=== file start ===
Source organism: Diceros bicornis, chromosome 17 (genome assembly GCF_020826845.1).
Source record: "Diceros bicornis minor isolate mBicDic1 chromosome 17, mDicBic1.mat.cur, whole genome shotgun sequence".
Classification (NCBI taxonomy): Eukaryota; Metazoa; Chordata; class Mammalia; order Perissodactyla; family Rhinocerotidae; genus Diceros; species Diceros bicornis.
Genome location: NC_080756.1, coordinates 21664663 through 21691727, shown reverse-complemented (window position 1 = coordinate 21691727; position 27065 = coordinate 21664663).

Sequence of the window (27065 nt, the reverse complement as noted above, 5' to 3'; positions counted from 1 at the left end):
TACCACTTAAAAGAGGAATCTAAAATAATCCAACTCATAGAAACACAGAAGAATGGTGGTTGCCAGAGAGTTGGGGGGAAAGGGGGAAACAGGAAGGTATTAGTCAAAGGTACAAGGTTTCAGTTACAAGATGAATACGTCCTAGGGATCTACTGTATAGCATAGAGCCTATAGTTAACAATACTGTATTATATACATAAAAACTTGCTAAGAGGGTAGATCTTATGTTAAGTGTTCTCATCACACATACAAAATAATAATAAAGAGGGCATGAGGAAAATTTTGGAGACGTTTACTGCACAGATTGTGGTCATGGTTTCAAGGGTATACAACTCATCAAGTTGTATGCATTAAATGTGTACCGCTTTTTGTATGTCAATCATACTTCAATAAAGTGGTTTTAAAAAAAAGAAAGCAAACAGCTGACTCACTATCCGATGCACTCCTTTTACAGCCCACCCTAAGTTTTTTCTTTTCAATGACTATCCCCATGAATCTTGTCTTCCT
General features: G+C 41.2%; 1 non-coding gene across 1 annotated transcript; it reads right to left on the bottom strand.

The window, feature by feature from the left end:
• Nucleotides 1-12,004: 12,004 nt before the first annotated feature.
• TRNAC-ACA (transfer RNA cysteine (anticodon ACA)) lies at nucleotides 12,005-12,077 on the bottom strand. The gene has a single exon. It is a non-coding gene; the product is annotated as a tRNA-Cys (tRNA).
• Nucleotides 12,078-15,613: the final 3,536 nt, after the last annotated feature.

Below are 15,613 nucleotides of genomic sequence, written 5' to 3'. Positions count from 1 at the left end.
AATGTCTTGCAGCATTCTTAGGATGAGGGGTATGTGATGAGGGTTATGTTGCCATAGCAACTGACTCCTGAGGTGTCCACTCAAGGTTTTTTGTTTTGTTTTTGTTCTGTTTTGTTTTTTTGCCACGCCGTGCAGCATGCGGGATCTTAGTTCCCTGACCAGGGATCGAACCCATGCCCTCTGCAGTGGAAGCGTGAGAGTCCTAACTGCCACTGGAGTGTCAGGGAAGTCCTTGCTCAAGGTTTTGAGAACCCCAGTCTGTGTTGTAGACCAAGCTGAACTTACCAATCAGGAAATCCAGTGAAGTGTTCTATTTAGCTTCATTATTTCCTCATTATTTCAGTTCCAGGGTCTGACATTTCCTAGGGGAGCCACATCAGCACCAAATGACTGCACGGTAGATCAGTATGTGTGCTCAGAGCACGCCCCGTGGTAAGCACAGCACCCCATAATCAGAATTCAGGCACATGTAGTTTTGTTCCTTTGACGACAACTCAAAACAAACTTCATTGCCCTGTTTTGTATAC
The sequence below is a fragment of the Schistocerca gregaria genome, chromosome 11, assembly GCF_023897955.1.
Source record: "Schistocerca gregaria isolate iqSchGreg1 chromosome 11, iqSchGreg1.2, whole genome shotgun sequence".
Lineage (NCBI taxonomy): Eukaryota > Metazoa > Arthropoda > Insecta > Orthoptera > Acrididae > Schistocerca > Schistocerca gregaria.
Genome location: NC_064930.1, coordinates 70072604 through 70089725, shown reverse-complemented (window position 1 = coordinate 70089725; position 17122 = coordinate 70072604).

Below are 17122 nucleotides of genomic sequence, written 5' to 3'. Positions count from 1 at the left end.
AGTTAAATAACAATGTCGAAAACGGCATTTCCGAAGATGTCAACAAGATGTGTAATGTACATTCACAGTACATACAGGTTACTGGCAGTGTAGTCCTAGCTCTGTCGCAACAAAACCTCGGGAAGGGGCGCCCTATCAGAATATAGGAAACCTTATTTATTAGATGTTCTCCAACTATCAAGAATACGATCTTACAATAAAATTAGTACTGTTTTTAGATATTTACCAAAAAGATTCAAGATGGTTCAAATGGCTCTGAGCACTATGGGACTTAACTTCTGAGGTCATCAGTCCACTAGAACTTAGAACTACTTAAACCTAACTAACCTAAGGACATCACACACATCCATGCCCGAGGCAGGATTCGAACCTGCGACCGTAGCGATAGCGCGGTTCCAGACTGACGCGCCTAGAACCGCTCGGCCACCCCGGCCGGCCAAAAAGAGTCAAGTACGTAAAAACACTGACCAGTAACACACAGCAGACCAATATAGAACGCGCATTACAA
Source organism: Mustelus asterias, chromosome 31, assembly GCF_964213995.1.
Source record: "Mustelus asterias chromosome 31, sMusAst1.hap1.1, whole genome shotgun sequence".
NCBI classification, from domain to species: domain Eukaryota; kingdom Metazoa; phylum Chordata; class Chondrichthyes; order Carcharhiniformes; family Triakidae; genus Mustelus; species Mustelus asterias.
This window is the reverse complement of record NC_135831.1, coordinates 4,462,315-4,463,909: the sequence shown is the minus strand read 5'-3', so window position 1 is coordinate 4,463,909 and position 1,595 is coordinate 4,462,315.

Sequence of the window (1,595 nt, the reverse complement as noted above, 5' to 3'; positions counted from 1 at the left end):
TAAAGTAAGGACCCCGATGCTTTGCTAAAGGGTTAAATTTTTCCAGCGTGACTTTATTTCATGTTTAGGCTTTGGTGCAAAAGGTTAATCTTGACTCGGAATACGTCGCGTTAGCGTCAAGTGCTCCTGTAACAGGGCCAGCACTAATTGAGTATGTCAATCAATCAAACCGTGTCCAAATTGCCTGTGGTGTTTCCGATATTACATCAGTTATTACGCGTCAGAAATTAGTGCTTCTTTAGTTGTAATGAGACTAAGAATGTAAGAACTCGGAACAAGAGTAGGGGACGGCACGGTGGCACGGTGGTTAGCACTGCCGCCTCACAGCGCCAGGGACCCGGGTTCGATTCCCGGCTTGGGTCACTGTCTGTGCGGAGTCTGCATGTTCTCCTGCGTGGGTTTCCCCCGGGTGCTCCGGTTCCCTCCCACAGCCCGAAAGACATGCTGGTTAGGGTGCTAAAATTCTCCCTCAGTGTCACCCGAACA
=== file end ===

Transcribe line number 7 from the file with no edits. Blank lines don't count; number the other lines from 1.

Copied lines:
General features: G+C 41.2%; 1 non-coding gene across 1 annotated transcript; it reads right to left on the bottom strand.